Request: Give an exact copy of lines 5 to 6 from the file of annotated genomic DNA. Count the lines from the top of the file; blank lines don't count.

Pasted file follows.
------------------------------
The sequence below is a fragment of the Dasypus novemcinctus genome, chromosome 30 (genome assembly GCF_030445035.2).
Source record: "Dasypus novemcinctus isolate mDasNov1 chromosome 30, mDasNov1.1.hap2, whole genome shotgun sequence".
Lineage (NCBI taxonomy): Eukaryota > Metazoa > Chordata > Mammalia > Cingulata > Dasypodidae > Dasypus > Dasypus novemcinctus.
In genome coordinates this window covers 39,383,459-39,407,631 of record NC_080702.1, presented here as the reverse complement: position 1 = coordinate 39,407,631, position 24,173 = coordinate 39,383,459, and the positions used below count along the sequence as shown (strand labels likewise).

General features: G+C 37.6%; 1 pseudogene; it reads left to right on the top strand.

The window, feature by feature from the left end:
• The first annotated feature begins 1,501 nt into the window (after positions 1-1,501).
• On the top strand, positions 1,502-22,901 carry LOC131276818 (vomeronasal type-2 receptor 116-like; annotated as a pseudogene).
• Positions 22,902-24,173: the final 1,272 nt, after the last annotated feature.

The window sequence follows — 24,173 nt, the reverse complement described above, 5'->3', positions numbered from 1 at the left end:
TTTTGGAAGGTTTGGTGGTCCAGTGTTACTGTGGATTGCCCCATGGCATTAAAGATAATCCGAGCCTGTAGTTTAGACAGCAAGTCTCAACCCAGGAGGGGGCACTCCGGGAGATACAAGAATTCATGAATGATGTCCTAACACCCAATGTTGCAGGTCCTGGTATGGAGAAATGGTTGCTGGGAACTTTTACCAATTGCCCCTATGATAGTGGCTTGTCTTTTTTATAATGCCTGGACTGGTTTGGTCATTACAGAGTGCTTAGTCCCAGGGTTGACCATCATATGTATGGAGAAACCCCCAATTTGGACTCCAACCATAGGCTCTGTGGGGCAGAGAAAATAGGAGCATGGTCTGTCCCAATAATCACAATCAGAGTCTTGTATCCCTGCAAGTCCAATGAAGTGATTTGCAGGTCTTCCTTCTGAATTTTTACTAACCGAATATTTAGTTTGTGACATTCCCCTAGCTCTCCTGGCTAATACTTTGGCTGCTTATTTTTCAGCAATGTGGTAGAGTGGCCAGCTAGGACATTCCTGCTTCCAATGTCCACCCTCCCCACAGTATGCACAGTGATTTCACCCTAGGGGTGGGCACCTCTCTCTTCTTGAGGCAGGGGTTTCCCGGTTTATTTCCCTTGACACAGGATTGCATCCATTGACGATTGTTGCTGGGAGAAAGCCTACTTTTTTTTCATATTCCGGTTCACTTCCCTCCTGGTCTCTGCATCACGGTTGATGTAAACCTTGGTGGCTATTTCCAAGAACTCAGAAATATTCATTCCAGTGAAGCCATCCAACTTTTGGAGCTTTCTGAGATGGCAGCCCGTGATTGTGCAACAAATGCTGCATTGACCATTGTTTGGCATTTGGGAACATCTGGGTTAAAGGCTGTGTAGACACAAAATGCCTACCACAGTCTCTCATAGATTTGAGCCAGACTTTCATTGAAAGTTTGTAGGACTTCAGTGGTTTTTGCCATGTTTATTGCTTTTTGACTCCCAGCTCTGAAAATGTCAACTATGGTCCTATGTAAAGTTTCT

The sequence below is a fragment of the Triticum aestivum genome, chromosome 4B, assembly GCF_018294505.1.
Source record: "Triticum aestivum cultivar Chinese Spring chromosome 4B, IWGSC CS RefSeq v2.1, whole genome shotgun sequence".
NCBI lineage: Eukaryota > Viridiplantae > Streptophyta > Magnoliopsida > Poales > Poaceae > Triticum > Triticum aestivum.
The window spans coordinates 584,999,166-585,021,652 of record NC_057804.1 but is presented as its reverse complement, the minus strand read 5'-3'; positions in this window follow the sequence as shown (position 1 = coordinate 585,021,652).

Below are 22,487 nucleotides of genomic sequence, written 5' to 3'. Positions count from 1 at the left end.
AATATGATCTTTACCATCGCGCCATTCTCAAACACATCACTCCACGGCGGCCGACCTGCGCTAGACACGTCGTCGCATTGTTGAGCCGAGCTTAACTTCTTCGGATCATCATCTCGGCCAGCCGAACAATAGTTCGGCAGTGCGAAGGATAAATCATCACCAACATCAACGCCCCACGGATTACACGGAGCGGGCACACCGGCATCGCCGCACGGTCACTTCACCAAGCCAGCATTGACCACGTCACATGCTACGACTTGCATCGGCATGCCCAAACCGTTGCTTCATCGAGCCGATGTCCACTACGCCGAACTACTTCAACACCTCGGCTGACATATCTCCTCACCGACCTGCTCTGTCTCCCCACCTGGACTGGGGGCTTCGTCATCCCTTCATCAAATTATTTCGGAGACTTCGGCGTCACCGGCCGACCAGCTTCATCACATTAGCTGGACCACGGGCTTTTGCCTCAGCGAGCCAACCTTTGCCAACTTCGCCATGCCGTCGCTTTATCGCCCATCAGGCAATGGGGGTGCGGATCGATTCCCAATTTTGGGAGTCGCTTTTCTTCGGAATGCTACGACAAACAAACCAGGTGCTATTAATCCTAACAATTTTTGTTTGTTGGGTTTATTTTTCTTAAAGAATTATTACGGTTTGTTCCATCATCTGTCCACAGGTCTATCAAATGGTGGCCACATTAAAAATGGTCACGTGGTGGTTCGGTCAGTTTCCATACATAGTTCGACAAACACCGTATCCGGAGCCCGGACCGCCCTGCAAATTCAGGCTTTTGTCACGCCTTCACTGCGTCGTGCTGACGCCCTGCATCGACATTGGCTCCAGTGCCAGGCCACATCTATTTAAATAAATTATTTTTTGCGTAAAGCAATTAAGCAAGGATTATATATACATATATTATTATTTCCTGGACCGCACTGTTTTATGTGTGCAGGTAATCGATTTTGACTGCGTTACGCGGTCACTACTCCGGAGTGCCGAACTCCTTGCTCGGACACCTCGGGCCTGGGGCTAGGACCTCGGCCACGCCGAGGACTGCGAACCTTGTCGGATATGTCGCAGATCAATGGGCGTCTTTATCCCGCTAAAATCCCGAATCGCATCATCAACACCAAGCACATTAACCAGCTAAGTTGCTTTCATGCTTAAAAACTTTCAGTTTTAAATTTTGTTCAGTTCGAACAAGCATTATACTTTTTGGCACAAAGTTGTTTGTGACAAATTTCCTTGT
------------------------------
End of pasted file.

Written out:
General features: G+C 37.6%; 1 pseudogene; it reads left to right on the top strand.

The window, feature by feature from the left end: